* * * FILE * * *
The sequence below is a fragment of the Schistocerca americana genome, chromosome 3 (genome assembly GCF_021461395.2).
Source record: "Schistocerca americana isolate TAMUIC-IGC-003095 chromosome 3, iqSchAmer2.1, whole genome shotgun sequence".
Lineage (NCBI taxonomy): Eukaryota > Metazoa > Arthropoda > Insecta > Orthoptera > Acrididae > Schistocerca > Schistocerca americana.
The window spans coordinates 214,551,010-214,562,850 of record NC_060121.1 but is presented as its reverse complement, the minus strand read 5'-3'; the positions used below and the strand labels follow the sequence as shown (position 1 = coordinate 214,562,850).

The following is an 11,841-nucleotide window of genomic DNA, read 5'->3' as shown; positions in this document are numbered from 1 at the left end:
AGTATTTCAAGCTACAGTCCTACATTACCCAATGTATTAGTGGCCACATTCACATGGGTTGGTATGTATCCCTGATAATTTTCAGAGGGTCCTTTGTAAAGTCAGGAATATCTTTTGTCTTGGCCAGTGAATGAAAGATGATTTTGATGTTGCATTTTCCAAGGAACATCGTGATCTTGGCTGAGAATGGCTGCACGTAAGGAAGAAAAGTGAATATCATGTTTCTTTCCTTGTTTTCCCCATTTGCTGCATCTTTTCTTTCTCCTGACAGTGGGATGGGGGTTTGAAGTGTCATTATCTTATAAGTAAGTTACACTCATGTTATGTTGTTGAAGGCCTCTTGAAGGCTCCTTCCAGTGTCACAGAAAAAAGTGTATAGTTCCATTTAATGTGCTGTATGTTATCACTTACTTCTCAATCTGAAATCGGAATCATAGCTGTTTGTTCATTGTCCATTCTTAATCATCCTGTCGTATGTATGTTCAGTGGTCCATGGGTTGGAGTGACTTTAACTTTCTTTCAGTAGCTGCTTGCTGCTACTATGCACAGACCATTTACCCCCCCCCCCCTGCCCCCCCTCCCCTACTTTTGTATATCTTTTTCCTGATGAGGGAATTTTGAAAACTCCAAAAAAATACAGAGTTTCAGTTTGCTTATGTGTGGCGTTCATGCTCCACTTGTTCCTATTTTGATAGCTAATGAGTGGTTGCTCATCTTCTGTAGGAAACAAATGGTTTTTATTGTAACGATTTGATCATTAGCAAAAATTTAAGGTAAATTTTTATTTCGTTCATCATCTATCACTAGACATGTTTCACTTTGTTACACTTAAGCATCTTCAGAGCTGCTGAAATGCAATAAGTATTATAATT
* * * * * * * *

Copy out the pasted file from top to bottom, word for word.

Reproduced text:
The sequence below is a fragment of the Schistocerca americana genome, chromosome 3 (genome assembly GCF_021461395.2).
Source record: "Schistocerca americana isolate TAMUIC-IGC-003095 chromosome 3, iqSchAmer2.1, whole genome shotgun sequence".
Lineage (NCBI taxonomy): Eukaryota > Metazoa > Arthropoda > Insecta > Orthoptera > Acrididae > Schistocerca > Schistocerca americana.
The window spans coordinates 214,551,010-214,562,850 of record NC_060121.1 but is presented as its reverse complement, the minus strand read 5'-3'; the positions used below and the strand labels follow the sequence as shown (position 1 = coordinate 214,562,850).

The following is an 11,841-nucleotide window of genomic DNA, read 5'->3' as shown; positions in this document are numbered from 1 at the left end:
AGTATTTCAAGCTACAGTCCTACATTACCCAATGTATTAGTGGCCACATTCACATGGGTTGGTATGTATCCCTGATAATTTTCAGAGGGTCCTTTGTAAAGTCAGGAATATCTTTTGTCTTGGCCAGTGAATGAAAGATGATTTTGATGTTGCATTTTCCAAGGAACATCGTGATCTTGGCTGAGAATGGCTGCACGTAAGGAAGAAAAGTGAATATCATGTTTCTTTCCTTGTTTTCCCCATTTGCTGCATCTTTTCTTTCTCCTGACAGTGGGATGGGGGTTTGAAGTGTCATTATCTTATAAGTAAGTTACACTCATGTTATGTTGTTGAAGGCCTCTTGAAGGCTCCTTCCAGTGTCACAGAAAAAAGTGTATAGTTCCATTTAATGTGCTGTATGTTATCACTTACTTCTCAATCTGAAATCGGAATCATAGCTGTTTGTTCATTGTCCATTCTTAATCATCCTGTCGTATGTATGTTCAGTGGTCCATGGGTTGGAGTGACTTTAACTTTCTTTCAGTAGCTGCTTGCTGCTACTATGCACAGACCATTTACCCCCCCCCCCCTGCCCCCCCTCCCCTACTTTTGTATATCTTTTTCCTGATGAGGGAATTTTGAAAACTCCAAAAAAATACAGAGTTTCAGTTTGCTTATGTGTGGCGTTCATGCTCCACTTGTTCCTATTTTGATAGCTAATGAGTGGTTGCTCATCTTCTGTAGGAAACAAATGGTTTTTATTGTAACGATTTGATCATTAGCAAAAATTTAAGGTAAATTTTTATTTCGTTCATCATCTATCACTAGACATGTTTCACTTTGTTACACTTAAGCATCTTCAGAGCTGCTGAAATGCAATAAGTATTATAATT